There is a Mornington Peninsula planning statement, or localised planning statement, that expressly talks about providing a clear separation of the peninsula from metropolitan Melbourne, protecting the character and functions of the towns and villages, protecting areas of special character and having developments sympathetic with, respecting and enhancing the natural environment.

In this case this is a linear development between towns. It is effectively an expansion of the urban area of Mount Eliza.

To those of you who are familiar with the Planning and Environment Act 1987, this would be contrary to the intent of the Planning and Environment Act, where every expansion of the urban growth boundary needs to be agreed to by a motion by this house and by the other place. So this application is totally contrary to every agreed policy.

I request the minister: call it in and knock it on the head.


Mornington MP, David Morris, has demanded the Minister for Planning “call in” and reject the application for planning approval for a retirement village in Kunyung Road, Mount Eliza.

The first application lodged for the land was rejected by VCAT on appeal, after an initial refusal by the Shire Council. This time the applicant has taken their case straight to VCAT, by-passing council consideration.

Speaking in Parliament this week Mr Morris said:

This is the second planning application on this site. The first one was rejected, quite rightly…the second one should absolutely be rejected as well.

This is a site outside the urban growth boundary. It is a site in the area that amendment C270 seeks to rezone to green wedge. It is a landmark site right on the southern side of Mount Eliza.

What is proposed here is a development with a footprint of nearly 15 000 square metres. It is not a modest, sympathetic extension to an existing facility, it is a massive development—yes smaller than the first one, but it is an absolutely massive development with numerous three- and four-storey buildings…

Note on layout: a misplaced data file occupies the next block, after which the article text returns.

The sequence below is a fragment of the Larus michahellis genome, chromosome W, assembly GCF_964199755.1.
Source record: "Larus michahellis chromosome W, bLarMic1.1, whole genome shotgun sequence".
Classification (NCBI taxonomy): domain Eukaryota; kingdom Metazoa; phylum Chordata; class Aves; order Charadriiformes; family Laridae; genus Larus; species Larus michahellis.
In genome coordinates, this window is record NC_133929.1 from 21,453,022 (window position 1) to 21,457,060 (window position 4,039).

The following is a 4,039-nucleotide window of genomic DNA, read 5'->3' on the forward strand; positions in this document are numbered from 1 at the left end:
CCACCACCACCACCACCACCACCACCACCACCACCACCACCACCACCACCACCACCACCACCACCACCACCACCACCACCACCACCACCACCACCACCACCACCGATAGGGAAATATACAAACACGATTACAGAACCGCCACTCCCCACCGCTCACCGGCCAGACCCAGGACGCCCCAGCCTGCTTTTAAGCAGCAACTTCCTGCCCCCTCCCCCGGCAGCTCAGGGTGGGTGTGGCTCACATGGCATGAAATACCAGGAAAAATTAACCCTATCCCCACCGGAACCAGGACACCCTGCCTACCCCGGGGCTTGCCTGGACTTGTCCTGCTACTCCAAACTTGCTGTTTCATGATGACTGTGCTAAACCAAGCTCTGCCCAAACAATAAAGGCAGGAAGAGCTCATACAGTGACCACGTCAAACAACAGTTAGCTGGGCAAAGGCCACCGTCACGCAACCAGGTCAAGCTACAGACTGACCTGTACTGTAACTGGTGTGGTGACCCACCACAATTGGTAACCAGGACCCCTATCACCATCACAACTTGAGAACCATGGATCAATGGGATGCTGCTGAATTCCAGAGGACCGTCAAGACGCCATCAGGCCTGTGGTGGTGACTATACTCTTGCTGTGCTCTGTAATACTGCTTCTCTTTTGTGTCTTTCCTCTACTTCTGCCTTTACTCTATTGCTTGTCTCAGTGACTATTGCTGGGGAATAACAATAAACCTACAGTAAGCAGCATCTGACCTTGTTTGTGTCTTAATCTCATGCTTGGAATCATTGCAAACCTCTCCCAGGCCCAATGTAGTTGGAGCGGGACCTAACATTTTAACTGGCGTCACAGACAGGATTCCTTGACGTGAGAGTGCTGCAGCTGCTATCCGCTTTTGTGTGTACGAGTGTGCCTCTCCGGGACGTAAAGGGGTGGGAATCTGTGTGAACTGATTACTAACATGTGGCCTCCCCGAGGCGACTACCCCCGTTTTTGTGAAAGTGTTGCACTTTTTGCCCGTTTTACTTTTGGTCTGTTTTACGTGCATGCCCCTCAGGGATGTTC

To approve this application would be totally contrary to planning policies that go back to the 1970s in this area…this is a linear development between towns. It is effectively an expansion of the urban area of Mount Eliza…every expansion of the urban growth boundary needs to be agreed to by a motion by this house and by the other place…call it in and knock it on the head.

Further information: David Morris on 5975 4799

Mornington’s share of the State Budget – Not a whole lot!

In a welcome departure from its usual habit of ignoring the Mornington Electorate in the State Budget the Victorian Government has finally funded two desperately needed local projects.

After more than ten years of campaigning the Government has committed to re-build Mornington Special Development School, committing “at least $6.769 million” in today’s state budget. But students, parents and teachers shouldn’t be expecting immediate action as only a fraction of the funds allocated to the program will be spent in the next financial year. The budget papers show an “estimated completion date” of December 2025.

Despite the likely delay I am delighted the Government has finally seen sense. For too long this school has had to make do with sub-standard temporary accommodation, and no guarantee that the school would even remain on the current site. This announcement provides the certainty the school needs to confidently plan for the future.

The budget also provides funding for “critical works” on Mornington’s Fisherman’s Jetty which has been “temporarily closed” since 2020. The extent of the funding was not disclosed in the budget papers, so whether there will be enough money to actually re-open the jetty, or even when the works will be undertaken, remains uncertain. In spite of these misgivings I am pleased the Government has finally responded to my repeated calls for action.

These small wins are long overdue, but too many desperately needed projects were overlooked in this budget including:

  • Action to fix congestion on Bungower Road and Mornington-Tyabb Road
  • Desperately needed safety works at the intersections of Forest Drive and Uralla Road with Nepean Highway in Mount Martha
  • Long overdue and much needed investment in Mornington Park Primary School and Mount Eliza Secondary College
  • No funding to back the Shire’s commitment to the Peninsula Trail between Moorooduc and Mornington.

This year’s state budget was pretty much what we’ve come to expect in the Mornington Electorate – not a whole lot!